<p align="justify">A nephew of the late Jo Schlesser, Jean-Louis is a driver who missed the Formula 1 boat, and unfortunately the immensely popular Frenchman will be best remembered for inadvertently tangling with Ayrton Senna near the end of the 1988 Italian GP as the Brazilian was about to lap his Williams.
A graduate of Formule Renault, Schlesser got bogged down in French Formula 3 and production racing before turning to the European F3 championship in 1981. However, his Martini was saddled with the wrong brand of tyres and the undoubted high spot of the year was a terrific second place at Le Mans, sharing a Rondeau with Jacky Haran and Philippe Streiff. Still determined to succeed in single-seaters, Jean-Louis joined the Maurer F2 team alongside Bellof in 1982, but it was another season of frustration, as he did not enjoy the best of equipment.
In 1983 Schlesser began work as a test driver for Williams, and attempted to qualify the RAM for the French GP. He then returned to production cars, winning the French championship in 1985, before Tom Walkinshaw signed him for the TWR Jaguar sports car team in 1986. Disappointingly, finishes were thin on the ground and he was released, ultimately joining the Kouros Sauber team, which, in 1988, became the official representative of the Mercedes factory.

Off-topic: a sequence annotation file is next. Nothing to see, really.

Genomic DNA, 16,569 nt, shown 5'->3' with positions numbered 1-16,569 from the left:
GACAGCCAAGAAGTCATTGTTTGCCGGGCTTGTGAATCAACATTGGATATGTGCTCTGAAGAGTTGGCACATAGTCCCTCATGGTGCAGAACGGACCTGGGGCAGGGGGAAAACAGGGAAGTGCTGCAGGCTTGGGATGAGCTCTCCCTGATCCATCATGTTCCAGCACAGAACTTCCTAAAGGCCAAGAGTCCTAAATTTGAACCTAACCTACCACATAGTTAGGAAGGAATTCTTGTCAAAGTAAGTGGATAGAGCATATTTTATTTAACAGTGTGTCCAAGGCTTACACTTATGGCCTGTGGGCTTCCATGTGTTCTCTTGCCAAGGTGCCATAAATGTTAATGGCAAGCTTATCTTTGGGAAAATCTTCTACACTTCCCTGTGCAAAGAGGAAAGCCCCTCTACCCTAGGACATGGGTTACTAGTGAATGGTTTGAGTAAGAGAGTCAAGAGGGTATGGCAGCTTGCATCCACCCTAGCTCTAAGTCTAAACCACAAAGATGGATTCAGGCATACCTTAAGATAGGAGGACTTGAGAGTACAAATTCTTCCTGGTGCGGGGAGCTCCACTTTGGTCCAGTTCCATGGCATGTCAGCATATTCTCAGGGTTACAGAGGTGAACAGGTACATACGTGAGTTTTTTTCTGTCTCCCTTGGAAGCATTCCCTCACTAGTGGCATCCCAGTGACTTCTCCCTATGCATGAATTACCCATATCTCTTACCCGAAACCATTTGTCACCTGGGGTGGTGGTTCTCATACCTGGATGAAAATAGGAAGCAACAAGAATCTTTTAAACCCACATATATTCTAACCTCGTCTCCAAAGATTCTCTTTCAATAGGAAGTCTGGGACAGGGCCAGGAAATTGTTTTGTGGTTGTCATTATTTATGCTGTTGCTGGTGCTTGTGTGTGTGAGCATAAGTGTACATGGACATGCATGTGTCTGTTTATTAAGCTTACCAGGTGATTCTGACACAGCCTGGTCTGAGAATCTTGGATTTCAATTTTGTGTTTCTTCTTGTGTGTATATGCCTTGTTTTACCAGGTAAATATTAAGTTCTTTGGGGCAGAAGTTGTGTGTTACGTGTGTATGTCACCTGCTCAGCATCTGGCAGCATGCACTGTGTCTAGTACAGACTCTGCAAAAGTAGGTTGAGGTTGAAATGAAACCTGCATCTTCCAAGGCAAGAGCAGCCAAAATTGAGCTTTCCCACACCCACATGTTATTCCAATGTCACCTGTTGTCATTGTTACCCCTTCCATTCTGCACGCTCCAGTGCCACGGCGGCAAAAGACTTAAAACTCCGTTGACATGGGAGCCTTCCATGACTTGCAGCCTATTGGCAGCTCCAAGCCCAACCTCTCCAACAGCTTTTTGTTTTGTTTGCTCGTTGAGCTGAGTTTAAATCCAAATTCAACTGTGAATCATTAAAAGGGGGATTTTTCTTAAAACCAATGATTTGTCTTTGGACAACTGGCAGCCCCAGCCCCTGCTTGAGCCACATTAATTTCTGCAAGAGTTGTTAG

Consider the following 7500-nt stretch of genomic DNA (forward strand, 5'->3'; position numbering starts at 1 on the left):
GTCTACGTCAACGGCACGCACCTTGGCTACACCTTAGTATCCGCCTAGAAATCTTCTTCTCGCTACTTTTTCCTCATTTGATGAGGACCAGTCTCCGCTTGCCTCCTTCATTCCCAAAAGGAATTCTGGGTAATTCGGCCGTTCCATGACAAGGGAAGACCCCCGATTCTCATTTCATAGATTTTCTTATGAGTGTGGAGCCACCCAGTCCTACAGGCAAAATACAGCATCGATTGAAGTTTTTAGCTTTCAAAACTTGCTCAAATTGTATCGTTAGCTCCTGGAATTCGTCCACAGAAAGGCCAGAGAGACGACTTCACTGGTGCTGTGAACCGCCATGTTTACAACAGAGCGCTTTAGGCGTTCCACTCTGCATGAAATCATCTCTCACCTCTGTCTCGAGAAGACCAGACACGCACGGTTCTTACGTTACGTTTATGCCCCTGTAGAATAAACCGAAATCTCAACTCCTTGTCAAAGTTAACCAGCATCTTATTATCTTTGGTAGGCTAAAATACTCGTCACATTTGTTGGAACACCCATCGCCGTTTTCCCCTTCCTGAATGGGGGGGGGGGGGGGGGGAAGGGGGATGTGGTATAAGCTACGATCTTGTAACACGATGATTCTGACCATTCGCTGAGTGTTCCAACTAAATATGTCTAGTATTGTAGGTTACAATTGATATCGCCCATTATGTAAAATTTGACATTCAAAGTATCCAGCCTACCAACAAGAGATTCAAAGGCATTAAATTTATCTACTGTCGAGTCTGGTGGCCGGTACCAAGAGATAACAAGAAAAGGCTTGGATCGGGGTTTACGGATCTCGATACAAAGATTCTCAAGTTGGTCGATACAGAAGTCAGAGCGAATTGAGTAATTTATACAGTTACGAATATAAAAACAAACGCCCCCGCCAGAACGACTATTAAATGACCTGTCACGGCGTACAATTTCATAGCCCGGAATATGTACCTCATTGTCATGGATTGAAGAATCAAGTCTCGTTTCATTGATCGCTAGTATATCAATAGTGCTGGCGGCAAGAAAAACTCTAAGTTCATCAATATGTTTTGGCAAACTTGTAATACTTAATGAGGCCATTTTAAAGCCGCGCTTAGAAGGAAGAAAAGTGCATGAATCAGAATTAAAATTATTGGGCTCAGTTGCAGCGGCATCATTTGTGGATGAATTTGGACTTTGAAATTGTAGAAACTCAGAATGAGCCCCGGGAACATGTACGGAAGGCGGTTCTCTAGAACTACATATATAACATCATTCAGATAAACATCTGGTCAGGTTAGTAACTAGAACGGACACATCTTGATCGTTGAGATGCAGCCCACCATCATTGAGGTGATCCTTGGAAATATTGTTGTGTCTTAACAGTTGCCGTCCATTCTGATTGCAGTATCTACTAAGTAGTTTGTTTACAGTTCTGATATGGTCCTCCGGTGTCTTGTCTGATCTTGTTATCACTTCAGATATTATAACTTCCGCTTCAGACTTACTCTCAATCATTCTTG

Schlesser scored two wins and finished second to Martin Brundle in the points standings that year, and the following season he made no mistake, winning five rounds (Suzuka, Jarama, the Nurburgring, Donington and Mexico City) to claim the World Sports Car Championship, a feat he repeated in 1990, when he shared the title with Mauro Baldi.
Throughout the nineties, Jean-Louis has been tackling another branch of the sport, the gruelling cross-desert marathons. In 1999, at the eleventh attempt, he finally won the Paris-Dakar Rally driving his own Schlesser-buggy.